September 06, 2014



After getting down at Gokarna, Pavan Da took us straight to this small hotel right next to the bus stand to eat his favorite - Missal Bhaji. He had been here two years back and I was amazed to see him remember the directions to the place so clearly. To be frank, he is just like my dad; both of them have a great sense of directions. I and Bhabi ordered Masala Puri - another local snack which has a distinct sweet and sour taste. As we were munching on to the local delicacies, the afternoon sun was overwhelmed by a menagerie of grey crowds laden with vapor. In the next few minutes, what began as a drizzle gained momentum and soon enough, it was pouring cats and dogs.

These pictures of the daily life in the sleepy temple town were clicked from the hotel as we waited for the downpour to subside. The lady on the right in the first picture probably belongs the Halakki tribe which has substantial presence in the Karwar district of Karnataka. The Halakki women can be easily identified from their dressing, generally a bright saree worn without a blouse. The lady was selling flowers garlands, an occupation that is common in a town soaked in religion and dotted by a myriad temples. As far as I can recollect, the flowers she was selling include Champa and Mogra (Jasmine). The other lady in the snap was the owner of the house in front of which they were having their tête-à-tête. In a place which is interwoven by a million mythological tales, I wonder what stories the two ladies were sharing... As can be seen in the later snaps, a third lady joined them later. Meanwhile, in the neighboring house an elderly woman was busy reading the newspaper with a cow shielding her from the showers. However, as the rains gained momentum, she went inside and continued reading, unperturbed by the fact there was very little sunlight. I love these snaps because I think that the best way to capture a place in your camera is by clicking the locals while they are engaged in their daily activities.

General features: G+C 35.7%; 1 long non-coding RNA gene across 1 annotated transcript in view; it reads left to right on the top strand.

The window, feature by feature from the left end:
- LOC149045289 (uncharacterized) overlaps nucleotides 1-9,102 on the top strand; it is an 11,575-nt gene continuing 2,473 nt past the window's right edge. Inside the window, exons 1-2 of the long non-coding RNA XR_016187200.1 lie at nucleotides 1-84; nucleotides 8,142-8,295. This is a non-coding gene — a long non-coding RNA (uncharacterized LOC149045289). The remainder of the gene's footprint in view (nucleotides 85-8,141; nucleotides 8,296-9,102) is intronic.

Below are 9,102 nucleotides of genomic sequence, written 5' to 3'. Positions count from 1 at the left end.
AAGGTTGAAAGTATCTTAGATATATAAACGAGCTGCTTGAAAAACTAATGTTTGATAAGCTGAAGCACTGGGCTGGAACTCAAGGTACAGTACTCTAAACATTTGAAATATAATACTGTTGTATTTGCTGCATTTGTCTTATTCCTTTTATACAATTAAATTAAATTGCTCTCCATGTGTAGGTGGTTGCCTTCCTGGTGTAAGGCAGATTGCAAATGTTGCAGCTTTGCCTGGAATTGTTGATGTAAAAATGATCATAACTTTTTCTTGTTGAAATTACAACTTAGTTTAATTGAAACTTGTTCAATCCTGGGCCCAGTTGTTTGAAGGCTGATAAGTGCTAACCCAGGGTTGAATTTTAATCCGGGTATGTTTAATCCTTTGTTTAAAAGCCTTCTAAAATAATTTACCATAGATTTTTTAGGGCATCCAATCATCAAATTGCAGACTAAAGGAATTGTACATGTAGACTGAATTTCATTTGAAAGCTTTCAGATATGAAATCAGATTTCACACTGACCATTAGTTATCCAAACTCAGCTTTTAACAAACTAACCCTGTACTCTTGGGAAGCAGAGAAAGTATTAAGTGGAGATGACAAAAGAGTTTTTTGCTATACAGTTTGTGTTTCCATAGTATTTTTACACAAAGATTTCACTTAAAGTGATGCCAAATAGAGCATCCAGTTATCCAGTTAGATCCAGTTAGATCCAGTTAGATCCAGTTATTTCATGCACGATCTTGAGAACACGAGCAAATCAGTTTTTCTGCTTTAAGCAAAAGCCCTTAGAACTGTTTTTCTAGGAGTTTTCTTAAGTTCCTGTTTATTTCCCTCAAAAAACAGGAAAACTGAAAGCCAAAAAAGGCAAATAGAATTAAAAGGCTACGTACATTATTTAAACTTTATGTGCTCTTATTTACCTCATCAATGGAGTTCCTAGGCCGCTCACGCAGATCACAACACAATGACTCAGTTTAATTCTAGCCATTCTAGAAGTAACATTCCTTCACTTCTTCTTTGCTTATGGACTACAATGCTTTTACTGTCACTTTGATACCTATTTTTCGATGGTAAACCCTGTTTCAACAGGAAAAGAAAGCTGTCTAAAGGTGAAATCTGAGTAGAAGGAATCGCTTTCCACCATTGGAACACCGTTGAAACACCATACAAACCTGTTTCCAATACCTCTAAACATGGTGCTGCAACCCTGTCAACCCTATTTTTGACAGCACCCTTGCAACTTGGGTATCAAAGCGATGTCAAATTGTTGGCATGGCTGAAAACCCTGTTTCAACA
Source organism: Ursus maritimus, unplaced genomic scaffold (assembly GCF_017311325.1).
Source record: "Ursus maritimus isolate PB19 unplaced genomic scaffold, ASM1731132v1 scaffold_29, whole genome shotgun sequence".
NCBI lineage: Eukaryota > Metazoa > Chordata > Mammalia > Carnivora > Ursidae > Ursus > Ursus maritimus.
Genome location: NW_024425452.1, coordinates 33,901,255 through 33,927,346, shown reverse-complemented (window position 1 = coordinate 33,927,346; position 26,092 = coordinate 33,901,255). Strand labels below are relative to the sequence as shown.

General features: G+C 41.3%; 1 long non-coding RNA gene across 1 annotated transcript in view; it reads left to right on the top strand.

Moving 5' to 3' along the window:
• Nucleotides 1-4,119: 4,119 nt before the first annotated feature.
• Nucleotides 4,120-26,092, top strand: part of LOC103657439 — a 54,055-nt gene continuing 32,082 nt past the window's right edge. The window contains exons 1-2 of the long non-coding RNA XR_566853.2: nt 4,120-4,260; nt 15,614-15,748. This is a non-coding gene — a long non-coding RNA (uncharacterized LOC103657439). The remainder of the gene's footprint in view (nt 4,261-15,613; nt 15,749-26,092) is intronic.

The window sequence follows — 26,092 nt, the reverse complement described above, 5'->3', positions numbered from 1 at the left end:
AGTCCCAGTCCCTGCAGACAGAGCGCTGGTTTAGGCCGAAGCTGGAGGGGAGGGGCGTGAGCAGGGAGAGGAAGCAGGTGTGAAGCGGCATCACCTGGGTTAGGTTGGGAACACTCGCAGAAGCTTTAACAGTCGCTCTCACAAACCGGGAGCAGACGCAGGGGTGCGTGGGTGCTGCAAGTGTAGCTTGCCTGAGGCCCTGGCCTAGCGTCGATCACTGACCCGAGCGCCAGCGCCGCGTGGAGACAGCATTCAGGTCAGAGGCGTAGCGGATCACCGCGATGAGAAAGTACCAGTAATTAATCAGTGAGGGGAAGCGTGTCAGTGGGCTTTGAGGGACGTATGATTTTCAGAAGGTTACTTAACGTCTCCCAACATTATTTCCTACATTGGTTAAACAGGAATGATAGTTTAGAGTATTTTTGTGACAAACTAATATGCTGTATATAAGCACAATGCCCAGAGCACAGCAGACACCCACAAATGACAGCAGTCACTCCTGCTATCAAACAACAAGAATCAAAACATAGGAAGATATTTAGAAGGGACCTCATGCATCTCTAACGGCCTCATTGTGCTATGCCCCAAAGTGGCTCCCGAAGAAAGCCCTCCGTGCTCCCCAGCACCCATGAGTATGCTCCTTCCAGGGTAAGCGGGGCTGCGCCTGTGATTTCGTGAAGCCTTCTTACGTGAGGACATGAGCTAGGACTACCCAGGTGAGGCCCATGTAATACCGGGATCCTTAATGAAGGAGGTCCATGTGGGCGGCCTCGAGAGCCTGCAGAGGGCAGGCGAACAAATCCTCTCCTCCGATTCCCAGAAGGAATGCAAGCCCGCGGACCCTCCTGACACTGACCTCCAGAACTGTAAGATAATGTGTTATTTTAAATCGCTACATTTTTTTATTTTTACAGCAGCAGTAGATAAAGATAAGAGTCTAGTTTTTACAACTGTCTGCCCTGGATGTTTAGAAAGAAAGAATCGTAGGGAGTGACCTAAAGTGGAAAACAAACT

After sipping on freshly prepared tea, we hired a rickshaw and left for our hotel - Namaste Cafe on the Om Beach where we had booked our room.

A lady selling flower garlands
In spite of the rains, the two of them had a lot to talk
An elderly lady reads a local daily even as the rains gather momentum
Do se bhale teen: A third lady joined the two of them
In deep thought...

For more posts in the series: GOKARNA DIARIES: AUG'14, click here (Link)

For more on the Halakki tribesmen, their lives and customs, I suggest you to read this excellent article from Tribal Cultural Heritage in India Foundation titled 'The Halalkki people of Uttara Kanara' (Link)